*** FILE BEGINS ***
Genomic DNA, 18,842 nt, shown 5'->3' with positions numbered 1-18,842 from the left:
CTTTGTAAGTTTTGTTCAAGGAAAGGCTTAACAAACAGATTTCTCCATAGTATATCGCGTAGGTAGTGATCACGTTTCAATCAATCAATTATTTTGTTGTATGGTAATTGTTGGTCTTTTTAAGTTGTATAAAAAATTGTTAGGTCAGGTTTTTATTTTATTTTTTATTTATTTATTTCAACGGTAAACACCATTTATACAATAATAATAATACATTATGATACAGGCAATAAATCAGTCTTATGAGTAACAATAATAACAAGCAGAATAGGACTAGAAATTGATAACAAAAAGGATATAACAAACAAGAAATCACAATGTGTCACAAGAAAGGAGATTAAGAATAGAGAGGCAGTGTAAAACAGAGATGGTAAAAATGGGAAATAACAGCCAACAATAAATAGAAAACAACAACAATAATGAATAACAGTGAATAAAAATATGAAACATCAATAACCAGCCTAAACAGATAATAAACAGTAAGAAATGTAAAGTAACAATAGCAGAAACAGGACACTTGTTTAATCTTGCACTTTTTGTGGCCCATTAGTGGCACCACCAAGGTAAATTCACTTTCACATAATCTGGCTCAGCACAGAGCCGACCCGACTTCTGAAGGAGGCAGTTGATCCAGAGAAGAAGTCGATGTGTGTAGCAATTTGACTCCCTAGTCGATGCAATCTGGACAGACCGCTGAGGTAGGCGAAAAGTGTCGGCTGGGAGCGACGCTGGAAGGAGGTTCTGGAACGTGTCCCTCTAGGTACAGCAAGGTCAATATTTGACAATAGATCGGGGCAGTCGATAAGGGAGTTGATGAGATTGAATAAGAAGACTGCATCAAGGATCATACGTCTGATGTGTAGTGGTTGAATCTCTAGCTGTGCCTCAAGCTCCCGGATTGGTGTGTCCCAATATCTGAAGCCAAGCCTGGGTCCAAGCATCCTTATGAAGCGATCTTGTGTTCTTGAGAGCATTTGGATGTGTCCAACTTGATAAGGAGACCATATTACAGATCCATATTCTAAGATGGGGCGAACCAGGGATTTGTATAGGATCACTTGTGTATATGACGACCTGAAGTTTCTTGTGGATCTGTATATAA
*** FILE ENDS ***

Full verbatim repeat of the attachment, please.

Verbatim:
Genomic DNA, 18,842 nt, shown 5'->3' with positions numbered 1-18,842 from the left:
CTTTGTAAGTTTTGTTCAAGGAAAGGCTTAACAAACAGATTTCTCCATAGTATATCGCGTAGGTAGTGATCACGTTTCAATCAATCAATTATTTTGTTGTATGGTAATTGTTGGTCTTTTTAAGTTGTATAAAAAATTGTTAGGTCAGGTTTTTATTTTATTTTTTATTTATTTATTTCAACGGTAAACACCATTTATACAATAATAATAATACATTATGATACAGGCAATAAATCAGTCTTATGAGTAACAATAATAACAAGCAGAATAGGACTAGAAATTGATAACAAAAAGGATATAACAAACAAGAAATCACAATGTGTCACAAGAAAGGAGATTAAGAATAGAGAGGCAGTGTAAAACAGAGATGGTAAAAATGGGAAATAACAGCCAACAATAAATAGAAAACAACAACAATAATGAATAACAGTGAATAAAAATATGAAACATCAATAACCAGCCTAAACAGATAATAAACAGTAAGAAATGTAAAGTAACAATAGCAGAAACAGGACACTTGTTTAATCTTGCACTTTTTGTGGCCCATTAGTGGCACCACCAAGGTAAATTCACTTTCACATAATCTGGCTCAGCACAGAGCCGACCCGACTTCTGAAGGAGGCAGTTGATCCAGAGAAGAAGTCGATGTGTGTAGCAATTTGACTCCCTAGTCGATGCAATCTGGACAGACCGCTGAGGTAGGCGAAAAGTGTCGGCTGGGAGCGACGCTGGAAGGAGGTTCTGGAACGTGTCCCTCTAGGTACAGCAAGGTCAATATTTGACAATAGATCGGGGCAGTCGATAAGGGAGTTGATGAGATTGAATAAGAAGACTGCATCAAGGATCATACGTCTGATGTGTAGTGGTTGAATCTCTAGCTGTGCCTCAAGCTCCCGGATTGGTGTGTCCCAATATCTGAAGCCAAGCCTGGGTCCAAGCATCCTTATGAAGCGATCTTGTGTTCTTGAGAGCATTTGGATGTGTCCAACTTGATAAGGAGACCATATTACAGATCCATATTCTAAGATGGGGCGAACCAGGGATTTGTATAGGATCACTTGTGTATATGACGACCTGAAGTTTCTTGTGGATCTGTATATAA